Into or In To

Every so often, you may run into an in to that isn’t joined together because of how it’s used. While it’s tempting to just use into for everything, there is a way to distinguish between the two fairly easily.

Let’s look at the common uses of each form.

Into as a preposition typically tells where.

  • Where did they go? They went into the house.

There are two other uses for the word as well, such as addressing issues of time or being deeply involved in something.

  • The storm lasted into the night.
  • He’s just completely into her.

The confusion stems from the fact that some verbs depend on the word in. For example:

  • dive in
  • deal in
  • give in

Those verbal forms often get crammed together with to. If that happens, to will almost always tell why something happened. If in and to aren’t supposed to be joined and just happen to be next to each other, you can usually replace the to (mentally) with in order to. (Just keep that phrase in your head and not on paper—please.)

  • Sam slept in to make up for a late night. [Sam slept in in order to make up for a late night.]

3 thoughts on “Into or In To

    • Those can be confusing as well, but the demarcation is not quite as clear. Here are some general guidelines.

      Onto is a preposition implying that a noun (person or thing) is moving from one location to another. Often this implies an upward or outward movement, which is a useful thought that I’ll explain in a bit. Example: He leapt onto the bed.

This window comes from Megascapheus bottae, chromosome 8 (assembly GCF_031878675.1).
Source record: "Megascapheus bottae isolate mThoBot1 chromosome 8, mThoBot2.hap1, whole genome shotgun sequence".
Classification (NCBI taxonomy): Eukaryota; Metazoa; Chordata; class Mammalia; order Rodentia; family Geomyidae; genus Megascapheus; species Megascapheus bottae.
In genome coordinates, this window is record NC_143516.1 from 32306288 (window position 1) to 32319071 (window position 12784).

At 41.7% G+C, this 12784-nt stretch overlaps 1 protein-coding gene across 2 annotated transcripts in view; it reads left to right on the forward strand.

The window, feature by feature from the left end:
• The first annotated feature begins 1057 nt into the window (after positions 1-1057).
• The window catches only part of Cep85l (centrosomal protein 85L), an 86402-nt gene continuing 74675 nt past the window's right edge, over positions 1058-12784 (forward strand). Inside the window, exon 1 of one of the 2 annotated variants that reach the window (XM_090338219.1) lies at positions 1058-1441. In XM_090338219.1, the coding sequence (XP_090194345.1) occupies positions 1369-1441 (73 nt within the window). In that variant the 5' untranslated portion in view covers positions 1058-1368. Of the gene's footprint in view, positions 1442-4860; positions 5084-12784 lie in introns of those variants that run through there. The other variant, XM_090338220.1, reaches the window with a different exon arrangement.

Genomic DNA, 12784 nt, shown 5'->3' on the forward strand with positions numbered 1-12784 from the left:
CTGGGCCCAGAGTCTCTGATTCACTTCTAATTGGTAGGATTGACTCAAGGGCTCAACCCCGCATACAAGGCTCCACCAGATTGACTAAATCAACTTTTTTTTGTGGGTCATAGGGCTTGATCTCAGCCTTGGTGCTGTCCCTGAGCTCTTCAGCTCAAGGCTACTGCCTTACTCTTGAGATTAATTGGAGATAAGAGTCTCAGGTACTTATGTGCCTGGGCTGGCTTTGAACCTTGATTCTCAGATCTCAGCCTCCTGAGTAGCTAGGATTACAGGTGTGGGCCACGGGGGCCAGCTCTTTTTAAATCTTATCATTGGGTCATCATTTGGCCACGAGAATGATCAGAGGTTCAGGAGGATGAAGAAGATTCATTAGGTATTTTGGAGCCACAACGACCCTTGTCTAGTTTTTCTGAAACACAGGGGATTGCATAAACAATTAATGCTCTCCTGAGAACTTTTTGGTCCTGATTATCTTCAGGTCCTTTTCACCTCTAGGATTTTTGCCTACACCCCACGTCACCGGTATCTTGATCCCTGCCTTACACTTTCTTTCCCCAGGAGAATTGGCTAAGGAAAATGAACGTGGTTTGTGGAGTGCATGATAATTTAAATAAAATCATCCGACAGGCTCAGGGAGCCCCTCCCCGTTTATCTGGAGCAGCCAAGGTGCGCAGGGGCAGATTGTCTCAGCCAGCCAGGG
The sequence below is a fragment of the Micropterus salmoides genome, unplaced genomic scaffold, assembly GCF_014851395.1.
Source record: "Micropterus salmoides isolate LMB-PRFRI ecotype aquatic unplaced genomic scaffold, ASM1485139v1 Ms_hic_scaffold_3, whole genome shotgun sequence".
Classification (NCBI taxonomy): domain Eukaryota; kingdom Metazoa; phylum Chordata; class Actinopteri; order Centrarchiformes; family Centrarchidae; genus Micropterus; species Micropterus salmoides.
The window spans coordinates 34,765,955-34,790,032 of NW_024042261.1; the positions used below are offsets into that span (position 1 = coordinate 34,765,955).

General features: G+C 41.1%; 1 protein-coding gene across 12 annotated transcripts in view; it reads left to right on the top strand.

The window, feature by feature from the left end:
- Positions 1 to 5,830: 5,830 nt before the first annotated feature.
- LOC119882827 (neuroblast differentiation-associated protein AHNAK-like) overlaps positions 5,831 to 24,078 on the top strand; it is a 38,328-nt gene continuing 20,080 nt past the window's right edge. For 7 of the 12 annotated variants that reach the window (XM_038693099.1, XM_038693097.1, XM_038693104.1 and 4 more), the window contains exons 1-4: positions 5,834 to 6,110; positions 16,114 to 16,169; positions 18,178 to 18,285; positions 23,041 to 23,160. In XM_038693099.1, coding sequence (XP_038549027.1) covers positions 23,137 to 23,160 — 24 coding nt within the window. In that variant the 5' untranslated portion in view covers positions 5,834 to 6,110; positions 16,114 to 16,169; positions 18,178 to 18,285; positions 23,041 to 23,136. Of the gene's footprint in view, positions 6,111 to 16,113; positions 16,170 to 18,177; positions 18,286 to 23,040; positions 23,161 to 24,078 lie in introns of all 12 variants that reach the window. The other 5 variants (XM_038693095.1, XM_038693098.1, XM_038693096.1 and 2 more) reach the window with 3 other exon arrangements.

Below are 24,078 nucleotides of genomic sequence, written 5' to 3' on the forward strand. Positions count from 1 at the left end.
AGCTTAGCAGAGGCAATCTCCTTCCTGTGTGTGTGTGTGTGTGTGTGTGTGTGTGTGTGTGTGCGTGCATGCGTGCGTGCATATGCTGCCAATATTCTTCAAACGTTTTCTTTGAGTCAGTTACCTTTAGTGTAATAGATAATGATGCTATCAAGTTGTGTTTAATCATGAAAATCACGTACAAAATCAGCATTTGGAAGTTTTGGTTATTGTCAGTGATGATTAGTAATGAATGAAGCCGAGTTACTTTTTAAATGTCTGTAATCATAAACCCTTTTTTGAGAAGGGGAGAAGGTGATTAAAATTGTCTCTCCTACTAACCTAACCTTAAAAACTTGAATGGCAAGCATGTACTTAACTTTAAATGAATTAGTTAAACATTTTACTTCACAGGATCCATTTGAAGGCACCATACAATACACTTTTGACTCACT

With on to, the on helps the verb and usually means “continued in a similar fashion” or “relaying.” For example: We drove on to the mall. In that case, you could replace the to with “until we reached.”

      Or you might see this: Pass this number on to your friends. In this case, you could move the on after the verb (Pass on this number to your friends). And moving the on is one method you can try.

      One other method for figuring this is out is to use the “up” rule. If you can add the word up before the phrase, then you should use onto. If you add up before an on to the results can be humorous or completely change the meaning.

      This one works: He jumped [up] onto the rocking horse.

      But not this one: She drove [up] on to the skating rink. (She really continued driving to the skating rink; she didn’t drive her car onto the ice.)

      As I said, it can be tricky. So, knowing the meanings and testing these rules will help.

      For even more, see this.

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